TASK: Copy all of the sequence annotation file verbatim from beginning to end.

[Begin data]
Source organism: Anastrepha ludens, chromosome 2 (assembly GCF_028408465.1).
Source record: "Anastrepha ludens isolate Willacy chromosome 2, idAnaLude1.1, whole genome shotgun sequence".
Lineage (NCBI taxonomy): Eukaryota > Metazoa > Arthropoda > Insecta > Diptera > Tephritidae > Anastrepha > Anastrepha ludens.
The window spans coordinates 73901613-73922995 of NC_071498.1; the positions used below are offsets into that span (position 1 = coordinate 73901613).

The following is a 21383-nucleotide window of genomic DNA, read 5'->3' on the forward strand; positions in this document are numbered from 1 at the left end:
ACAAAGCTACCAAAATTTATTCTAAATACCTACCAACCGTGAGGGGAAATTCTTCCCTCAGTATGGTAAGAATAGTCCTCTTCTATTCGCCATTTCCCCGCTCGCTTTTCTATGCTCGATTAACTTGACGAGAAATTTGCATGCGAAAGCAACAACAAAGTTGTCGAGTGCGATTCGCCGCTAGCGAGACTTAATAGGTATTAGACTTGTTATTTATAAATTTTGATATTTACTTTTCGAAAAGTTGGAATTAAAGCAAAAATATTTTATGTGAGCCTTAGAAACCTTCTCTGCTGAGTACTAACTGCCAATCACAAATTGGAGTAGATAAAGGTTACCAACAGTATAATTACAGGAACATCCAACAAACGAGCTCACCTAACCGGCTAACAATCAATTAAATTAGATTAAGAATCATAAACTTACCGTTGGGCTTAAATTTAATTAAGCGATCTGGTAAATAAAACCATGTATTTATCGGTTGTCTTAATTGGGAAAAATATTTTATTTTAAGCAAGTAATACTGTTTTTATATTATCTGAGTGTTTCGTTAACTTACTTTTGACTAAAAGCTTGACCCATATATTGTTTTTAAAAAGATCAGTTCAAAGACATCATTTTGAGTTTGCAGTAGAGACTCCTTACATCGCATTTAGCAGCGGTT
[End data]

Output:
Source organism: Anastrepha ludens, chromosome 2 (assembly GCF_028408465.1).
Source record: "Anastrepha ludens isolate Willacy chromosome 2, idAnaLude1.1, whole genome shotgun sequence".
Lineage (NCBI taxonomy): Eukaryota > Metazoa > Arthropoda > Insecta > Diptera > Tephritidae > Anastrepha > Anastrepha ludens.
The window spans coordinates 73901613-73922995 of NC_071498.1; the positions used below are offsets into that span (position 1 = coordinate 73901613).

The following is a 21383-nucleotide window of genomic DNA, read 5'->3' on the forward strand; positions in this document are numbered from 1 at the left end:
ACAAAGCTACCAAAATTTATTCTAAATACCTACCAACCGTGAGGGGAAATTCTTCCCTCAGTATGGTAAGAATAGTCCTCTTCTATTCGCCATTTCCCCGCTCGCTTTTCTATGCTCGATTAACTTGACGAGAAATTTGCATGCGAAAGCAACAACAAAGTTGTCGAGTGCGATTCGCCGCTAGCGAGACTTAATAGGTATTAGACTTGTTATTTATAAATTTTGATATTTACTTTTCGAAAAGTTGGAATTAAAGCAAAAATATTTTATGTGAGCCTTAGAAACCTTCTCTGCTGAGTACTAACTGCCAATCACAAATTGGAGTAGATAAAGGTTACCAACAGTATAATTACAGGAACATCCAACAAACGAGCTCACCTAACCGGCTAACAATCAATTAAATTAGATTAAGAATCATAAACTTACCGTTGGGCTTAAATTTAATTAAGCGATCTGGTAAATAAAACCATGTATTTATCGGTTGTCTTAATTGGGAAAAATATTTTATTTTAAGCAAGTAATACTGTTTTTATATTATCTGAGTGTTTCGTTAACTTACTTTTGACTAAAAGCTTGACCCATATATTGTTTTTAAAAAGATCAGTTCAAAGACATCATTTTGAGTTTGCAGTAGAGACTCCTTACATCGCATTTAGCAGCGGTT